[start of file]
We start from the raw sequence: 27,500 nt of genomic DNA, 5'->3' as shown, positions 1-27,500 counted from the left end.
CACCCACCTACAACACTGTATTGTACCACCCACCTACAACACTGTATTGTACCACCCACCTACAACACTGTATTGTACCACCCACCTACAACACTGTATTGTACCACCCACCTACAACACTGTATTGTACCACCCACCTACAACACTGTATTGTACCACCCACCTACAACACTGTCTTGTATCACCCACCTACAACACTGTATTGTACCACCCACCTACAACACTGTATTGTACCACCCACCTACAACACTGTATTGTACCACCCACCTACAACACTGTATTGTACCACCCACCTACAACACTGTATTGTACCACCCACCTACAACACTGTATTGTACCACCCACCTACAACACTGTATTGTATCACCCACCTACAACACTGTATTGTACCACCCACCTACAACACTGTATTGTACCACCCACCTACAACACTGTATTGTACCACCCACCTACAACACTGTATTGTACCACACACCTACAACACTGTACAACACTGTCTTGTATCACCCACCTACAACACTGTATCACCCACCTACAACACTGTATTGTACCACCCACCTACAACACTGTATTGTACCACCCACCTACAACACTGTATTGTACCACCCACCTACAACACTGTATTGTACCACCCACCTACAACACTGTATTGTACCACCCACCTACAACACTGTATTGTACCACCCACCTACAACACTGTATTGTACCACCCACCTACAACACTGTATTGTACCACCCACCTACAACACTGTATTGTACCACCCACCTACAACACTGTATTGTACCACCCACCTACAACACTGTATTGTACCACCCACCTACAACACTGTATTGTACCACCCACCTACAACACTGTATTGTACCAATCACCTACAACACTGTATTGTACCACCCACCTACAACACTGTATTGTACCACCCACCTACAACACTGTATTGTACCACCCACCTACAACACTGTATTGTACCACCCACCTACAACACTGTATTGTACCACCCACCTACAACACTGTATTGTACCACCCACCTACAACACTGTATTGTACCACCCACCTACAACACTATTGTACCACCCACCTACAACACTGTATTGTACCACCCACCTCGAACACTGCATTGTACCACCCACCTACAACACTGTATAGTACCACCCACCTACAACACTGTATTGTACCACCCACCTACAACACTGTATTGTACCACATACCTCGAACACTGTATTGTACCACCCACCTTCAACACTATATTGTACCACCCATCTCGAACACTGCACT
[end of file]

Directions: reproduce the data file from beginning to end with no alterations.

We start from the raw sequence: 27,500 nt of genomic DNA, 5'->3' as shown, positions 1-27,500 counted from the left end.
CACCCACCTACAACACTGTATTGTACCACCCACCTACAACACTGTATTGTACCACCCACCTACAACACTGTATTGTACCACCCACCTACAACACTGTATTGTACCACCCACCTACAACACTGTATTGTACCACCCACCTACAACACTGTATTGTACCACCCACCTACAACACTGTCTTGTATCACCCACCTACAACACTGTATTGTACCACCCACCTACAACACTGTATTGTACCACCCACCTACAACACTGTATTGTACCACCCACCTACAACACTGTATTGTACCACCCACCTACAACACTGTATTGTACCACCCACCTACAACACTGTATTGTACCACCCACCTACAACACTGTATTGTATCACCCACCTACAACACTGTATTGTACCACCCACCTACAACACTGTATTGTACCACCCACCTACAACACTGTATTGTACCACCCACCTACAACACTGTATTGTACCACACACCTACAACACTGTACAACACTGTCTTGTATCACCCACCTACAACACTGTATCACCCACCTACAACACTGTATTGTACCACCCACCTACAACACTGTATTGTACCACCCACCTACAACACTGTATTGTACCACCCACCTACAACACTGTATTGTACCACCCACCTACAACACTGTATTGTACCACCCACCTACAACACTGTATTGTACCACCCACCTACAACACTGTATTGTACCACCCACCTACAACACTGTATTGTACCACCCACCTACAACACTGTATTGTACCACCCACCTACAACACTGTATTGTACCACCCACCTACAACACTGTATTGTACCACCCACCTACAACACTGTATTGTACCACCCACCTACAACACTGTATTGTACCAATCACCTACAACACTGTATTGTACCACCCACCTACAACACTGTATTGTACCACCCACCTACAACACTGTATTGTACCACCCACCTACAACACTGTATTGTACCACCCACCTACAACACTGTATTGTACCACCCACCTACAACACTGTATTGTACCACCCACCTACAACACTGTATTGTACCACCCACCTACAACACTATTGTACCACCCACCTACAACACTGTATTGTACCACCCACCTCGAACACTGCATTGTACCACCCACCTACAACACTGTATAGTACCACCCACCTACAACACTGTATTGTACCACCCACCTACAACACTGTATTGTACCACATACCTCGAACACTGTATTGTACCACCCACCTTCAACACTATATTGTACCACCCATCTCGAACACTGCACT